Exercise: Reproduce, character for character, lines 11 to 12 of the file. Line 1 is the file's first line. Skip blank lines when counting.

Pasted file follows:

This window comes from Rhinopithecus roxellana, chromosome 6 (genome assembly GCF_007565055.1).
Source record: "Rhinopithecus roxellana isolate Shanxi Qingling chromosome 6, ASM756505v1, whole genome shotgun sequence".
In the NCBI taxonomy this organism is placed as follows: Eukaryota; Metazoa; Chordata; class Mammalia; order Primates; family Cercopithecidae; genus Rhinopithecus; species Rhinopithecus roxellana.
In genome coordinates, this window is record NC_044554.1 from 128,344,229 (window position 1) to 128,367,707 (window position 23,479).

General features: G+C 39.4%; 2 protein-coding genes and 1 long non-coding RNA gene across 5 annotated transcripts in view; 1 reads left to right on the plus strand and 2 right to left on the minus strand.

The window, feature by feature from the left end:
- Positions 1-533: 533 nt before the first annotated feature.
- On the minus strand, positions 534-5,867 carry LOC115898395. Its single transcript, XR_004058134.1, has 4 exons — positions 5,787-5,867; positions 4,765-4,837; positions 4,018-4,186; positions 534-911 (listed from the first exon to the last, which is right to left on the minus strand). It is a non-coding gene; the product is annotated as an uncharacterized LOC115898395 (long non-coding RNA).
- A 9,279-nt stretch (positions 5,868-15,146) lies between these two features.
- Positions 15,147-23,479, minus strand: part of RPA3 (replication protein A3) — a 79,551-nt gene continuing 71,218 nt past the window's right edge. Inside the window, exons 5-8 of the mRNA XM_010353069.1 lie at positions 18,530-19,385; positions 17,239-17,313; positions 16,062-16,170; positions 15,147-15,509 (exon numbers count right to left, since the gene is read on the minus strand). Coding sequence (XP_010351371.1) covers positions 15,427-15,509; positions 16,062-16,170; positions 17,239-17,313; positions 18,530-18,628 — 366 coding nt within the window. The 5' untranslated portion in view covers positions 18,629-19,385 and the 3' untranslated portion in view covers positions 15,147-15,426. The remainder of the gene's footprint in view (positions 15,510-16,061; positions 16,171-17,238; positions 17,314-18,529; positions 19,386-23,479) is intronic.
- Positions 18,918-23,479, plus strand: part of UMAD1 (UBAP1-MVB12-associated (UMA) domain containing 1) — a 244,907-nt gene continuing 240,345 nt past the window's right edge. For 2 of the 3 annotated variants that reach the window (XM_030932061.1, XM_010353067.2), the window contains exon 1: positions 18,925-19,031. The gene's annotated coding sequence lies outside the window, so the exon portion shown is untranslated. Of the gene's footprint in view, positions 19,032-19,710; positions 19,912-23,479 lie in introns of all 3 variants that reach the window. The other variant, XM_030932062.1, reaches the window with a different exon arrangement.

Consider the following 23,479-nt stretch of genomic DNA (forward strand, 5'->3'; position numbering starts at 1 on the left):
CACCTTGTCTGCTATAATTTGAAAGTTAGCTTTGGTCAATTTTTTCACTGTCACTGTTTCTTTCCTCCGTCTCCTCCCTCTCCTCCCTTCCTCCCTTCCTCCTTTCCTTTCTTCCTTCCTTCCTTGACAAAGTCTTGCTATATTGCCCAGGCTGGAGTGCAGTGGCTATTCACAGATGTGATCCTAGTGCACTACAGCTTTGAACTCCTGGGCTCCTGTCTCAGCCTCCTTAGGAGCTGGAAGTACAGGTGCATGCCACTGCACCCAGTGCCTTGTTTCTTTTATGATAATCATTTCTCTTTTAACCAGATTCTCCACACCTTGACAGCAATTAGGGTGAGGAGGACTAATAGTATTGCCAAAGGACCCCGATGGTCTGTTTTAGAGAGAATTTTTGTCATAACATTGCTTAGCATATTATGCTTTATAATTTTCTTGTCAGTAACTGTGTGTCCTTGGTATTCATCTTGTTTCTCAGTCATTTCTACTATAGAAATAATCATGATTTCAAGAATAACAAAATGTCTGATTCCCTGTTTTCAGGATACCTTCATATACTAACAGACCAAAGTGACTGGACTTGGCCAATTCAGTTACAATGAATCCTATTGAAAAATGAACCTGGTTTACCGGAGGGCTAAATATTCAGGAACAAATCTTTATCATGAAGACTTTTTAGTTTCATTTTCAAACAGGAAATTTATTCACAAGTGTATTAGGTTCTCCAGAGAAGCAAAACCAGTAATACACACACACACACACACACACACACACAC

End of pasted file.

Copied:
- Positions 18,918-23,479, plus strand: part of UMAD1 (UBAP1-MVB12-associated (UMA) domain containing 1) — a 244,907-nt gene continuing 240,345 nt past the window's right edge. For 2 of the 3 annotated variants that reach the window (XM_030932061.1, XM_010353067.2), the window contains exon 1: positions 18,925-19,031. The gene's annotated coding sequence lies outside the window, so the exon portion shown is untranslated. Of the gene's footprint in view, positions 19,032-19,710; positions 19,912-23,479 lie in introns of all 3 variants that reach the window. The other variant, XM_030932062.1, reaches the window with a different exon arrangement.

Consider the following 23,479-nt stretch of genomic DNA (forward strand, 5'->3'; position numbering starts at 1 on the left):